Her husband, Jim, was teaching a creative writing class the day of the attack. He drove his first class of students out to a ghost town west of Sioux Center. The students sat in the town’s cemetery and wrote in their creative writing notebooks, unaware of the tragedy unfolding. Jim Schaap drove them back to campus and picked up his second class. There, he and the second class of students heard the news on the radio. Still, he drove them to the same ghost town cemetery, but this time one student brought the radio.

In the cemetery, the class sat, wrote, and listened.

People flee the falling south tower of the World Trade Center.

People flee the falling south tower of the World Trade Center. AP Photo/Amy Sancetta

NATHAN NYKAMP, A SOPHOMORE in high school, walked into his classroom on Sept. 11 and found a group of students huddled around the single box television in the corner. His history teacher, a veteran, stared at the screen. His normally stern face bore a look of concern his students had never seen before. The live news feed zoomed in on the black clouds bursting out of the side of the World Trade Center’s north tower.

When Nykamp walked into his house, he found his dad in a similar state. It had been 60 years since Pearl Harbor, the last attack on American soil. After years of national security, American citizens felt shocked.

“I had grown up when the Persian Gulf War was going on, and [Dad lived] during World War II,” Nykamp said. “But this is the one that rattled him and that spooked me for sure.”

THE REV. MARY ANNE NELSON-LOEFKE was on the other side of New York state that morning, enduring the tedium of the jury selection process at a Niagara Falls courthouse. A judge stepped into the room and dismissed them all. A plane had flown into the World Trade Center, he said.

At first Nelson-Loefke snickered, thinking it was a joke.

Instead, it was the beginning of several stressful weeks for her family. Nelson-Loefke’s husband, Bill, was a fire chaplain visiting Canada at the time. A police escort allowed him to cross the closed border, and he went to ground zero to spend two weeks supporting the recovery efforts.

Another chaplain, Catholic priest Mychal Judge, was 9/11’s first certified fatality, killed when the first tower collapsed.

Workers rescued the few survivors in the rubble by Sept. 12, but cleanup continued for weeks, with chaplains praying over the bodies and remains of victims recovered from the site. The cleanup officially ended the following spring.

Spiritual interest among Americans surged amid the disaster, but only temporarily. New York City’s Redeemer Presbyterian Church nearly doubled in attendance the first Sunday after the towers fell. The weeks after 9/11 saw a 25 percent increase in American church attendance, according to The Wall Street Journal. Yet as early as November 2001, that increase returned to pre-9/11 numbers, a Barna report found.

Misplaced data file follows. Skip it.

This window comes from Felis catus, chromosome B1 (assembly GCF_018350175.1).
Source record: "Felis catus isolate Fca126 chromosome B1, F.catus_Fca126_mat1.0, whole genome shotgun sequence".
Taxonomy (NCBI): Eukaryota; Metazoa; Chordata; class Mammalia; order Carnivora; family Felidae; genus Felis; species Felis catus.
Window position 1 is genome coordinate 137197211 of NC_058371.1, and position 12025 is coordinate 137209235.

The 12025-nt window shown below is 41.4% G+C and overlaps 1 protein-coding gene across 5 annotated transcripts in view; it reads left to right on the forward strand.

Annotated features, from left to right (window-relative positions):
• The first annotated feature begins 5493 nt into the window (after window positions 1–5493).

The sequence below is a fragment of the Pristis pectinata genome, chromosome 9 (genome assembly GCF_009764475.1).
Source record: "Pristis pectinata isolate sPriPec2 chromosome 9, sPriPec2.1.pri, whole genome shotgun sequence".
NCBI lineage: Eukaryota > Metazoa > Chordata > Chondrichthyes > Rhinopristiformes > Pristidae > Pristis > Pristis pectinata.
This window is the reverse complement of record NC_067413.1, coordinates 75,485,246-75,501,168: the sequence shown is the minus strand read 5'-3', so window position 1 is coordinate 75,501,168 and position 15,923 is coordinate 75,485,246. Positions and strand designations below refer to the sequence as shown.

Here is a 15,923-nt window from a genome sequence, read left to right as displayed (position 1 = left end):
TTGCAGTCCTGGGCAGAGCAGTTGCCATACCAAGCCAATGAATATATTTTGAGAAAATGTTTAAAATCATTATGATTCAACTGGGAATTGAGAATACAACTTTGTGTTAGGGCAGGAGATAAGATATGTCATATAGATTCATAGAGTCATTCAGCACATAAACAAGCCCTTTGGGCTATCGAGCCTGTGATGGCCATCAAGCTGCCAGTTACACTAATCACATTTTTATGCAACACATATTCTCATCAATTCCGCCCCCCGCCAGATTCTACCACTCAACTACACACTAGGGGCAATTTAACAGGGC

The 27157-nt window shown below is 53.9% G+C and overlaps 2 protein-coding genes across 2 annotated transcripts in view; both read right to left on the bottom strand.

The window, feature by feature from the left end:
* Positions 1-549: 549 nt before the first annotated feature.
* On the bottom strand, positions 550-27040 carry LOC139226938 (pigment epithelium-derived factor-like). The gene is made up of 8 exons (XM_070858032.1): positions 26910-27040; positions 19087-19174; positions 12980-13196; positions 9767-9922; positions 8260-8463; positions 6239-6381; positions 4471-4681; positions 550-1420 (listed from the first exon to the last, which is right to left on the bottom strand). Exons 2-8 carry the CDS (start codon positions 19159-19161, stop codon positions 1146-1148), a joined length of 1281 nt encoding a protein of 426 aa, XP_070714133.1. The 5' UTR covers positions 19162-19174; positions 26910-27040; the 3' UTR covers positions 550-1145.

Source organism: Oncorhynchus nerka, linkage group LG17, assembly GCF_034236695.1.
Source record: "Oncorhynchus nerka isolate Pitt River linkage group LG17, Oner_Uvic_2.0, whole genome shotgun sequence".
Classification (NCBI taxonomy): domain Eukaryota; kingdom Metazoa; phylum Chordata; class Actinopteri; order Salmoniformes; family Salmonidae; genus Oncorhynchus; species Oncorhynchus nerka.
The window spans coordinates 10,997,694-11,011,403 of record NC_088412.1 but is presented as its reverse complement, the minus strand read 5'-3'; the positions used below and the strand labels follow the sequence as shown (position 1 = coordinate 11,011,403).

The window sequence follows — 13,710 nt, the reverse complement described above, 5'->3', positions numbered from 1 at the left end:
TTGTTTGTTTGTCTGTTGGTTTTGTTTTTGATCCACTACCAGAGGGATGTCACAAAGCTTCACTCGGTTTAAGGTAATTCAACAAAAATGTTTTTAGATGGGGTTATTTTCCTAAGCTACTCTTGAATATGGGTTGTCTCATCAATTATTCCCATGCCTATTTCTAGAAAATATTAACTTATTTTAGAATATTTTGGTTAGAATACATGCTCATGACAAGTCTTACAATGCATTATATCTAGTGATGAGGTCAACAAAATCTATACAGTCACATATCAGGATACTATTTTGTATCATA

Rescue workers continue their efforts at ground zero on Monday, Sept. 24, 2001.

Rescue workers continue their efforts at ground zero on Monday, Sept. 24, 2001. AP Photo/Ted S. Warren

LISA LEUSINK, 63, remembers emerging from cataract surgery 15 minutes after the second plane hit and entering a world forever changed. Her fuzzy brain could barely comprehend her husband Ron’s breathless news. For the rest of the day, Leusink was glued to the television. Though the numbing agent wore off, the scope of the tragedy continued to boggle her mind.

Five years later, Leusink walked slowly behind the hearse of a relative—the son of Ron’s cousin—as people lined the streets. Lance Cpl. William J. “B. Jay” Leusink enlisted in the U.S. Marine Corps after 9/11 and died in 2006 at the age of 21, mortally wounded during military operations in Iraq. The townspeople packed into the Sioux Center High School gym for the funeral. He became “a son of the town,” Lisa Leusink reflects.

B. Jay was one of more than 7,000 troops killed in action during the wars in Iraq and Afghanistan since 2001. His name is engraved in one of several marble slabs that encircle a torch bearing the inscription “Lest We Forget” in the middle of Sioux Center.

ON SEPT. 11, Delaney Carreom’s father was on another routine business trip to Chicago. His seemingly ordinary flight quickly became tense as he and other passengers got news of the terrorist attack while in the air. His mind raced with thoughts of his family, those who lost their lives, and fear. He was terrified his plane might also be targeted.

“It’s scary. Chicago is such a big city and could have been targeted,” says Delaney, who is 15. “I am so thankful that my dad is OK.” Although she was born five years after 9/11, she believes the event has impacted her life.

“It’s crazy how much I still think about 9/11. Like, if something had happened to my dad, I wouldn’t be here today,” Delaney said. “It’s really sad.”

—reporting by Caleb Bailey, Lauren Dunn, Katherine Futch, Sam Landstra, Rachel McClamroch, Addison Michaelian, and Zac VanderLey